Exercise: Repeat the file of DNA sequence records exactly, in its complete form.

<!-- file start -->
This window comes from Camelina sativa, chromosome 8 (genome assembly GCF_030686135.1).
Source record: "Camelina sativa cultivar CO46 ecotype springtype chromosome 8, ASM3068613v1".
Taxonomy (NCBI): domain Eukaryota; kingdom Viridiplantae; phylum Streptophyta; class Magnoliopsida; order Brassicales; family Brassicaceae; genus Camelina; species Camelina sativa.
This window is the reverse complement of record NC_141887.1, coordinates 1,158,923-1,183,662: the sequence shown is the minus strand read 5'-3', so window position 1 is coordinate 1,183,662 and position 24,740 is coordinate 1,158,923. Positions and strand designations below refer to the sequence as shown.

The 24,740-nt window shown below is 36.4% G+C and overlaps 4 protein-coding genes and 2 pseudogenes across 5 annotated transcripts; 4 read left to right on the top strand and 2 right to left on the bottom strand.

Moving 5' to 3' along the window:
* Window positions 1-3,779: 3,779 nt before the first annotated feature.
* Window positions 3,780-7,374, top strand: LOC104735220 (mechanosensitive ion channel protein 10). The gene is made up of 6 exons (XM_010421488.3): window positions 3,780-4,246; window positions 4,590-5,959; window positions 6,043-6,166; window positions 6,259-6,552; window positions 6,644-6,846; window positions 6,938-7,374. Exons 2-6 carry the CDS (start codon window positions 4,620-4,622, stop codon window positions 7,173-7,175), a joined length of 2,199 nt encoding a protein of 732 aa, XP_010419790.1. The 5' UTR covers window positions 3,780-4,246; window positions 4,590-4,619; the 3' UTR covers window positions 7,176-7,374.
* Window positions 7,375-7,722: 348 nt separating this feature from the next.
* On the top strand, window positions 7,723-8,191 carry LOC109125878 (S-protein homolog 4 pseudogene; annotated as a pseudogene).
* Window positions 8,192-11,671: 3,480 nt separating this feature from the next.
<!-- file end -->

This window comes from Camelina sativa, chromosome 8 (genome assembly GCF_030686135.1).
Source record: "Camelina sativa cultivar CO46 ecotype springtype chromosome 8, ASM3068613v1".
Taxonomy (NCBI): domain Eukaryota; kingdom Viridiplantae; phylum Streptophyta; class Magnoliopsida; order Brassicales; family Brassicaceae; genus Camelina; species Camelina sativa.
This window is the reverse complement of record NC_141887.1, coordinates 1,158,923-1,183,662: the sequence shown is the minus strand read 5'-3', so window position 1 is coordinate 1,183,662 and position 24,740 is coordinate 1,158,923. Positions and strand designations below refer to the sequence as shown.

The 24,740-nt window shown below is 36.4% G+C and overlaps 4 protein-coding genes and 2 pseudogenes across 5 annotated transcripts; 4 read left to right on the top strand and 2 right to left on the bottom strand.

Moving 5' to 3' along the window:
* Window positions 1-3,779: 3,779 nt before the first annotated feature.
* Window positions 3,780-7,374, top strand: LOC104735220 (mechanosensitive ion channel protein 10). The gene is made up of 6 exons (XM_010421488.3): window positions 3,780-4,246; window positions 4,590-5,959; window positions 6,043-6,166; window positions 6,259-6,552; window positions 6,644-6,846; window positions 6,938-7,374. Exons 2-6 carry the CDS (start codon window positions 4,620-4,622, stop codon window positions 7,173-7,175), a joined length of 2,199 nt encoding a protein of 732 aa, XP_010419790.1. The 5' UTR covers window positions 3,780-4,246; window positions 4,590-4,619; the 3' UTR covers window positions 7,176-7,374.
* Window positions 7,375-7,722: 348 nt separating this feature from the next.
* On the top strand, window positions 7,723-8,191 carry LOC109125878 (S-protein homolog 4 pseudogene; annotated as a pseudogene).
* Window positions 8,192-11,671: 3,480 nt separating this feature from the next.